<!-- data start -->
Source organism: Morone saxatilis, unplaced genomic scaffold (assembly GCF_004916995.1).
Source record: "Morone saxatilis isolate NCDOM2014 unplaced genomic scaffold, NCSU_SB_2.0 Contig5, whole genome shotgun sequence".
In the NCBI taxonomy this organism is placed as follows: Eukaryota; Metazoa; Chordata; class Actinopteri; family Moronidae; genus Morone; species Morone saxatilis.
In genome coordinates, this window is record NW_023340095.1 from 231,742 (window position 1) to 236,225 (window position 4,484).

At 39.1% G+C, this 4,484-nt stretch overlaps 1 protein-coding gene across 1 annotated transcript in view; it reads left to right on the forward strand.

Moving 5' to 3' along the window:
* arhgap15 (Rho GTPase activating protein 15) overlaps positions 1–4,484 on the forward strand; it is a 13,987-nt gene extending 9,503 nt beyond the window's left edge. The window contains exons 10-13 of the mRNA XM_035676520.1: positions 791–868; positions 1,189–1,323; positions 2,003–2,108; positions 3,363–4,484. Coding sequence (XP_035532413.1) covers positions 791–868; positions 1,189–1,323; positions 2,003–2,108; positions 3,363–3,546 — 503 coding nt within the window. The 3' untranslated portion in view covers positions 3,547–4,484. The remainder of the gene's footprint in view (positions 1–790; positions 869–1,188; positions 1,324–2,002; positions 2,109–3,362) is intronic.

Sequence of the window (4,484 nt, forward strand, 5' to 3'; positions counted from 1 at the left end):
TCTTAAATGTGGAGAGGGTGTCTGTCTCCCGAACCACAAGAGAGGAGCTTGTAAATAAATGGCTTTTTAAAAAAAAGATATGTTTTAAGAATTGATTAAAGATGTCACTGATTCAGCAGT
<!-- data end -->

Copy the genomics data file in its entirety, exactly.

Source organism: Morone saxatilis, unplaced genomic scaffold (assembly GCF_004916995.1).
Source record: "Morone saxatilis isolate NCDOM2014 unplaced genomic scaffold, NCSU_SB_2.0 Contig5, whole genome shotgun sequence".
In the NCBI taxonomy this organism is placed as follows: Eukaryota; Metazoa; Chordata; class Actinopteri; family Moronidae; genus Morone; species Morone saxatilis.
In genome coordinates, this window is record NW_023340095.1 from 231,742 (window position 1) to 236,225 (window position 4,484).

At 39.1% G+C, this 4,484-nt stretch overlaps 1 protein-coding gene across 1 annotated transcript in view; it reads left to right on the forward strand.

Moving 5' to 3' along the window:
* arhgap15 (Rho GTPase activating protein 15) overlaps positions 1–4,484 on the forward strand; it is a 13,987-nt gene extending 9,503 nt beyond the window's left edge. The window contains exons 10-13 of the mRNA XM_035676520.1: positions 791–868; positions 1,189–1,323; positions 2,003–2,108; positions 3,363–4,484. Coding sequence (XP_035532413.1) covers positions 791–868; positions 1,189–1,323; positions 2,003–2,108; positions 3,363–3,546 — 503 coding nt within the window. The 3' untranslated portion in view covers positions 3,547–4,484. The remainder of the gene's footprint in view (positions 1–790; positions 869–1,188; positions 1,324–2,002; positions 2,109–3,362) is intronic.

Sequence of the window (4,484 nt, forward strand, 5' to 3'; positions counted from 1 at the left end):
TCTTAAATGTGGAGAGGGTGTCTGTCTCCCGAACCACAAGAGAGGAGCTTGTAAATAAATGGCTTTTTAAAAAAAAGATATGTTTTAAGAATTGATTAAAGATGTCACTGATTCAGCAGT